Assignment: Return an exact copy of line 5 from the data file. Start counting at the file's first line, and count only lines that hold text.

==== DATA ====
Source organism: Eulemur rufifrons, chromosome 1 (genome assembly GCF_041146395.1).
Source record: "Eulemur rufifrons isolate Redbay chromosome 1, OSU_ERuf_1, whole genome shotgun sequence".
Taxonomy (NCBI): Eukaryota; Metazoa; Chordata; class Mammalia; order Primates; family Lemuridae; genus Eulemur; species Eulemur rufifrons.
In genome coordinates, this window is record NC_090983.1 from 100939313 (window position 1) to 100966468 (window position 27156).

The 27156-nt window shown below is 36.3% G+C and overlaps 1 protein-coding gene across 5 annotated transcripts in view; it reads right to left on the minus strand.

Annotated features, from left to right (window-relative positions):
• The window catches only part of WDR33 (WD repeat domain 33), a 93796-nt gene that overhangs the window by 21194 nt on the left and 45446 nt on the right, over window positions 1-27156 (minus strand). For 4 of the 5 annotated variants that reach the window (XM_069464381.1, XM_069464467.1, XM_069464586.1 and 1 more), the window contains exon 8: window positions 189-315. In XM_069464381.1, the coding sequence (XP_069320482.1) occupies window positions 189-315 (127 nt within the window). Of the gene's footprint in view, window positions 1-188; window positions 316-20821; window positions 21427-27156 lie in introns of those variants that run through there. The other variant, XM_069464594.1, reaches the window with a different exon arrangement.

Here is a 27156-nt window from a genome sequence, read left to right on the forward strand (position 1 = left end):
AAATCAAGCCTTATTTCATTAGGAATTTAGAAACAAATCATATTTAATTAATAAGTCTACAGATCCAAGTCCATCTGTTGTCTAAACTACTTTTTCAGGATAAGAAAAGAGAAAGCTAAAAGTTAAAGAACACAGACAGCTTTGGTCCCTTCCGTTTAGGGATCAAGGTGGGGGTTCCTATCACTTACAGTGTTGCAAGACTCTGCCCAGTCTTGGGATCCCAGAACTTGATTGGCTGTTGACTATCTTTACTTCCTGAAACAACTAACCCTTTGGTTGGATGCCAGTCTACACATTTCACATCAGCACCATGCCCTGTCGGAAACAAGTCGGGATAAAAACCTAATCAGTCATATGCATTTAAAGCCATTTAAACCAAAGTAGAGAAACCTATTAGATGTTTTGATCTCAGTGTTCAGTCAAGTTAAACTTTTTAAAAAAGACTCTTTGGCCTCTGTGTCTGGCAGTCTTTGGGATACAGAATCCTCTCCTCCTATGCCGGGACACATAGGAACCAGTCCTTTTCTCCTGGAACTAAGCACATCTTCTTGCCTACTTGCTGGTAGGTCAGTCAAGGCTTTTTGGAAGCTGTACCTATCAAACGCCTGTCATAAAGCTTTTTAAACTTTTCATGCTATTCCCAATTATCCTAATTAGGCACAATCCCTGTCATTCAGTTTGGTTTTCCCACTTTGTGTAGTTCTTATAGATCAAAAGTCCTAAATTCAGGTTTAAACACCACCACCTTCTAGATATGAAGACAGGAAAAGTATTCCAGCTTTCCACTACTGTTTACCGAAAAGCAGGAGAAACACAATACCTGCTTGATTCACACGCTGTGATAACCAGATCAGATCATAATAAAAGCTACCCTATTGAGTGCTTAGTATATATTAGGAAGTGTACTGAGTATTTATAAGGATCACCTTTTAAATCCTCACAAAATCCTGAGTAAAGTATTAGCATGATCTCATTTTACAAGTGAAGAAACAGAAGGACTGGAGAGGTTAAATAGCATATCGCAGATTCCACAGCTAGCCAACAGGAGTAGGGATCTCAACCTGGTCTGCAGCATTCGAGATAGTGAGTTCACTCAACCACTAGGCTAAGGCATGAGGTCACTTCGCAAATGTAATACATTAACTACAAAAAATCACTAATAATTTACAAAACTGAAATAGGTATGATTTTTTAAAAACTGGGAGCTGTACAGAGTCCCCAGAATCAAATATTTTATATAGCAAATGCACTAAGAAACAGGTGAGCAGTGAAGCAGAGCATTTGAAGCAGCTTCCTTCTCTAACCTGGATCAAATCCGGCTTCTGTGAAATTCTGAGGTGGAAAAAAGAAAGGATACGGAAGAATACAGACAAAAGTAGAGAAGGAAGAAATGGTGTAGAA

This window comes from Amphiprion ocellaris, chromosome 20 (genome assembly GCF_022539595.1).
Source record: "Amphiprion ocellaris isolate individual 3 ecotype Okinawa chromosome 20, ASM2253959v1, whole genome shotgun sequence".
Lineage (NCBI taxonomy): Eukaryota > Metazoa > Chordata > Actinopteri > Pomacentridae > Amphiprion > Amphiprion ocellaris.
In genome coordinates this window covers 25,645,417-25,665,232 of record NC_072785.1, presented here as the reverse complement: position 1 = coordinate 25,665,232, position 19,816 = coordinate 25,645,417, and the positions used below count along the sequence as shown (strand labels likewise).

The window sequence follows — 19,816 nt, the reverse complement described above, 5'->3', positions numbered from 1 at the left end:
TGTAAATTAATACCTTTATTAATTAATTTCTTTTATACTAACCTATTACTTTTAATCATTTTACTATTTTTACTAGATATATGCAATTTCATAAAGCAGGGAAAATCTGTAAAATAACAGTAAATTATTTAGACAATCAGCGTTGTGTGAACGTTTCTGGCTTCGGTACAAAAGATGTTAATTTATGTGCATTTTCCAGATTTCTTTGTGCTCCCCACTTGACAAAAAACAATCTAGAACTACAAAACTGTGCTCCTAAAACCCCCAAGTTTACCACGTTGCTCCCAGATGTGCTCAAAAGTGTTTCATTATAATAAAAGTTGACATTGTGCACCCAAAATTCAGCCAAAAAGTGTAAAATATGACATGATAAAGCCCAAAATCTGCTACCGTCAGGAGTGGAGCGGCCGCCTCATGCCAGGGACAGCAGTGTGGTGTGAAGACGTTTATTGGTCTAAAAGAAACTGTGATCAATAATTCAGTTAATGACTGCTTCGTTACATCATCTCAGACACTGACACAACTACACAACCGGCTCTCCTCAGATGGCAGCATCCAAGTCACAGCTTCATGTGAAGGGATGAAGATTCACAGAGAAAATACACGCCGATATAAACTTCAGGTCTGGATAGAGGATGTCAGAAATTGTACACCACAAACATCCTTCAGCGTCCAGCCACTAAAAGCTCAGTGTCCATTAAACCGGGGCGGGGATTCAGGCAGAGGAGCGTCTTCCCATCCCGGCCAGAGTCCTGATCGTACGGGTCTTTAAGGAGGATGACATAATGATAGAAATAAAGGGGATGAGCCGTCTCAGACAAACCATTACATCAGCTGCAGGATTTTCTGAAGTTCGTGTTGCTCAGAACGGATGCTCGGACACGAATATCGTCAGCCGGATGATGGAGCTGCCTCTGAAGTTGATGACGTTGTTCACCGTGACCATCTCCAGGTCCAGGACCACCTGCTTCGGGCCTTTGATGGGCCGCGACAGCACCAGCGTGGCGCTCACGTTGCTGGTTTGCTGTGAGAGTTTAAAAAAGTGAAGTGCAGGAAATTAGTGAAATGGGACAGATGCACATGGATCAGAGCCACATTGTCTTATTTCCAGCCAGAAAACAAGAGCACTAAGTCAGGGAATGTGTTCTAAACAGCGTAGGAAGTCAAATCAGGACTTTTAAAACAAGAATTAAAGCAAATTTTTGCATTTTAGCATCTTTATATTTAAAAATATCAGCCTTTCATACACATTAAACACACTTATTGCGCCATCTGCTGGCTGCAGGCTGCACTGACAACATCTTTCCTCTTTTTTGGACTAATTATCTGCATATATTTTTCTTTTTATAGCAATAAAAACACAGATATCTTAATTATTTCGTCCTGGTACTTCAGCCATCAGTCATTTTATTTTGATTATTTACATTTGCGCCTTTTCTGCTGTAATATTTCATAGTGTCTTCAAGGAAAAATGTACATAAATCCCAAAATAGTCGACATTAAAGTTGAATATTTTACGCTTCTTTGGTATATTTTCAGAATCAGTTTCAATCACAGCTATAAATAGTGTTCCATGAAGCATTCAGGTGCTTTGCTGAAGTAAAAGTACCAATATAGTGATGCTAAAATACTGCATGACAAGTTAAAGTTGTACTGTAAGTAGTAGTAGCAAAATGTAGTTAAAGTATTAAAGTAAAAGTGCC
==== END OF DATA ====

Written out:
The 27156-nt window shown below is 36.3% G+C and overlaps 1 protein-coding gene across 5 annotated transcripts in view; it reads right to left on the minus strand.